2 Comments (+add yours?)

  1. Barbara Knupp
    Oct 18, 2012 @ 15:32:59

    Interesting when Mom was lactating, with associated hormonal changes, and had pups to protect she was still abit shy. Wouldn’t this be the time she was most aggressive? Here she seems protective but lacking confidence. I assume she isn’t in season yet in December. Another thought, I’ve noticed that as my dogs mature their temperaments change somewhat. Coyotes certainly aren’t dogs but wonder if it could be the same for them. For example, my neutered male lives with several intact females who dominant him. He’s very passive and now at the age of 3 is just beginning to growl a little and stand up to the female bullies. Another quite mellow female’s personality changed after having pups. With the pups, she finally stood up to the “alpha” female and that continues to this day. Surely the coyote also learned from her experiences. Could she decide that Dad is too mellow for her comfort thus she must step up to the plate? Finally, my male dogs are generally more laid back than the females although the males can be very assertive when they think it necessary. Well my observations of the dogs – and they are very unaggressive, small dogs (shelties) – aren’t scientific and I’ve no reason to believe apply to coyote. Still it makes me wonder…

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  2. Charles Wood
    Oct 18, 2012 @ 22:14:48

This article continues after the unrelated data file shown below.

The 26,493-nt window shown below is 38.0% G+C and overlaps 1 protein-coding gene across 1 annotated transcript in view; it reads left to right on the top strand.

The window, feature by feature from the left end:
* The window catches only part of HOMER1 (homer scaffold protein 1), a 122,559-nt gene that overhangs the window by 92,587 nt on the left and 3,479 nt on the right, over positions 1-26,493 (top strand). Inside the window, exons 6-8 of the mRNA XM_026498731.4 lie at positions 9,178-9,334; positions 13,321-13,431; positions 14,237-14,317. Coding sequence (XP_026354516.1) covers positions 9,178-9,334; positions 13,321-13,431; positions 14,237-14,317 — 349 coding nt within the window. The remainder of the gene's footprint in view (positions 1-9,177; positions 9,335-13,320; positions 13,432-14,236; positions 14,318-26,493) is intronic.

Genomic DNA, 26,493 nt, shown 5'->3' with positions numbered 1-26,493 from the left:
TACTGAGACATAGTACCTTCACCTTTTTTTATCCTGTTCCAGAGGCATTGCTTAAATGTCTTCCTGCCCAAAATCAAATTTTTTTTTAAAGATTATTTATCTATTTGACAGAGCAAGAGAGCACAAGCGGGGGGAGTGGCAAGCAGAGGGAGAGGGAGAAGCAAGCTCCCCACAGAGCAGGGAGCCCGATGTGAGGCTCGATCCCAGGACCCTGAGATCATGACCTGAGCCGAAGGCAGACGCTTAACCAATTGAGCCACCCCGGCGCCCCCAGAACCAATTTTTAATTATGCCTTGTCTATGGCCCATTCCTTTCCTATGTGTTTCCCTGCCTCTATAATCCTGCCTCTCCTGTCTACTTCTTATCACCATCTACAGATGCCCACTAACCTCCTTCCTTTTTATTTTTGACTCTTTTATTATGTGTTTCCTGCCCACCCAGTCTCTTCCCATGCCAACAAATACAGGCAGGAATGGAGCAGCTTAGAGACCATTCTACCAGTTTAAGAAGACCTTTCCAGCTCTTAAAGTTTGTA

Hi Barbara. It does at times look like Mom thinks Dad is too mellow at times. Also, I agree that Mom’s change may have been part of normal maturation, as Janet also commented to me in an email. I think the comparisons to dogs are helpful. I also wonder if there was any “change” at all.

    Mom when lactating, with associated hormonal changes, with pups to protect, seemed a bit shy. I would have expected her to be more assertive. Over the latter part of 2010, she may have grown into herself, may have transformed. On the other hand, she did stand in the way of my dog, 60 pounds, and me, close to 200 pounds. She is at most 30 pounds. That was brave, but not brave enough to make direct eye contact.

    Direct eye contact would have been a serious, more immediate challenge to us, in her way of thinking. I think she was wise enough to not make direct eye contact. After I took the picture of her, I stepped forward and she retreated into the brush. I couldn’t see her, but I kept moving forward with my dog Out of her hidden position, she ran towards us. She stopped short, but she had the advantage. I figured she would keep the pressure on us, being able to hide, lunge, withdraw, hide again, and lunge. We turned and left. At the time I didn’t even know she had puppies, just thought it odd that she would try and get in our way. I wanted to go where I was going, and she wouldn’t let me. I didn’t understand why. And compared to Dad, who went ballistic when soon after I unintentionally got near the puppies, Mom seemed donwright shy.

    The difference between Dad and Mom may have not been in themselves, but in their “stars”, that is, in the situation. With Mom and her “shyness”, I may have been pretty far away from the pups. With Dad, a pup was only a few yards from me and Dad went nuts. The differences between their behaviors towards me may have been totally accounted for by how close my dog and I were to the pups: outside a critical distance from the pups with Mom, and within a critical distance when with Dad. Here is a link to Dad displaying “puppy real close” behavior: http://photo.net/photodb/photo?photo_id=11117050 .